It’s OK to dream on this Phillies team

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This column might be for you. It might actually be for me. It might be for the people that refused to get emotionally invested in a 60-game season. It could be for the guy who hasn’t had a working television since throwing a remote through it watching the Phillies bullpen torpedo the start of this season.

I’m not here to tell you to pre-order your 2020 World Series champions gear. Let’s not go there. At least not yet. But I am here to tell you that it’s OK to dream on a team that enters play on Labor Day weekend as the hottest group in the sport.

The Phillies are playing great baseball, and there’s reason to believe a big month of September is on the horizon.

If the season ended today, the Phillies would be the National League’s fifth-seed in the postseason. This isn’t just a case of a .500 (or worse) team getting in thanks to an increased postseason field. The Phillies are proving to be better than that. Only six National League teams have positive run differentials. The Phillies (+12) are one of them.

Yes, even bad or mediocre teams can win nine of 10 games. The 2016 Phillies won nine of 10 games. But there’s something different about how this team is doing it. The starting rotation is good, if not top heavy. The bullpen has at least stabilized itself into looking like a league-average unit. Depth is present. The team has confidence, and is playing smart baseball.

But it’s the offense that we can all dream on because it’s good enough to carry this team into October, and maybe even strong enough to make a real run to catch Atlanta atop the National League East.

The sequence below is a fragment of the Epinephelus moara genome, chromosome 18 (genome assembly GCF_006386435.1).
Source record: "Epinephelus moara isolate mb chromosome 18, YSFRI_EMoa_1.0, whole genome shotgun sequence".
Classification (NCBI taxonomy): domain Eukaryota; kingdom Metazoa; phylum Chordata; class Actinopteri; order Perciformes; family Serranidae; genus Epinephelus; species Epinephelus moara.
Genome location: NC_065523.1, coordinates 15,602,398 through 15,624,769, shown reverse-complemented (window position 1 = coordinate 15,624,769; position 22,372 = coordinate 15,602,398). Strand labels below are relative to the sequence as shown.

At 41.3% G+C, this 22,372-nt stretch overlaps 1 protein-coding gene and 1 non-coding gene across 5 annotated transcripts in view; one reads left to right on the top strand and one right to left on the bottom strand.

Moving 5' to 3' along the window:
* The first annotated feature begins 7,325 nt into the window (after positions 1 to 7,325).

The Phillies are averaging 5.55 runs per game. That’s third in all of baseball behind only the Padres (5.69) and Dodgers (5.59). Think about that for a minute. The 2020 Phillies have been a more prolific offense than the Yankees (4.89), Astros (5.31) or Braves (5.33). This team walks a ton (10.1%), doesn’t strike out (20.1%) and slugs (.462) the ball. Teams that can get on base, avoid strikeouts and hit for extra-base power are nightmares to stop. It’s how the Nationals won a World Series in 2019.

When a lineup is good enough to have Alec Bohm (a potential future MVP, according to Bryce Harper) hitting eighth, you know something good is there. Neil Walker called this one of the deepest lineups he’s ever been a part of earlier this week. Walker played on a 94-win Pirates team and 100-win Yankees team. Don’t take that take lightly.

It’s easy to say that there’s a vibe around this team now as a hot streak rolls on. Just like it was easy to say that they looked sloppy and unprepared early in the season when the defense was porous and pitching even worse than.

But something is happening at Citizens Bank Park.

There’s no reason the offense can’t continue to rake (when Rhys Hoskins eventually cools down, it could be time for Harper or J.T. Realmuto to heat back up), and Aaron Nola and Zack Wheeler are as good as any one-two punch in the league right now. I still worry about the bullpen, and a run of 27 games in 24 days will be brutal. But Joe Girardi’s steady hand (both on and off the field) will get them through this. The Phillies are more equipped (in both roster depth, maturity and temperament) to fight through a September playoff race than they were in either 2018 or 2019.

13 or 14 more wins are likely all that separates the Phillies from the playoffs for the first time since 2011. I still have long-term concerns about this team, and don’t know if a playoff trip in 2020 means bigger and better things are on the horizon in 2021 and beyond. But there’s a trophy to be won and a three-game playoff series there for the taking in about four weeks. It’s time to stop thinking about the big picture and jump on board now.

The Phillies are red-hot and poised to do big things against a (relatively) soft schedule this month. If you've been holding back on excitement for fear of the other shoe dropping soon, stop worrying and start enjoying a team that's become must-watch (or listen!) baseball. It is most definitely OK to dream.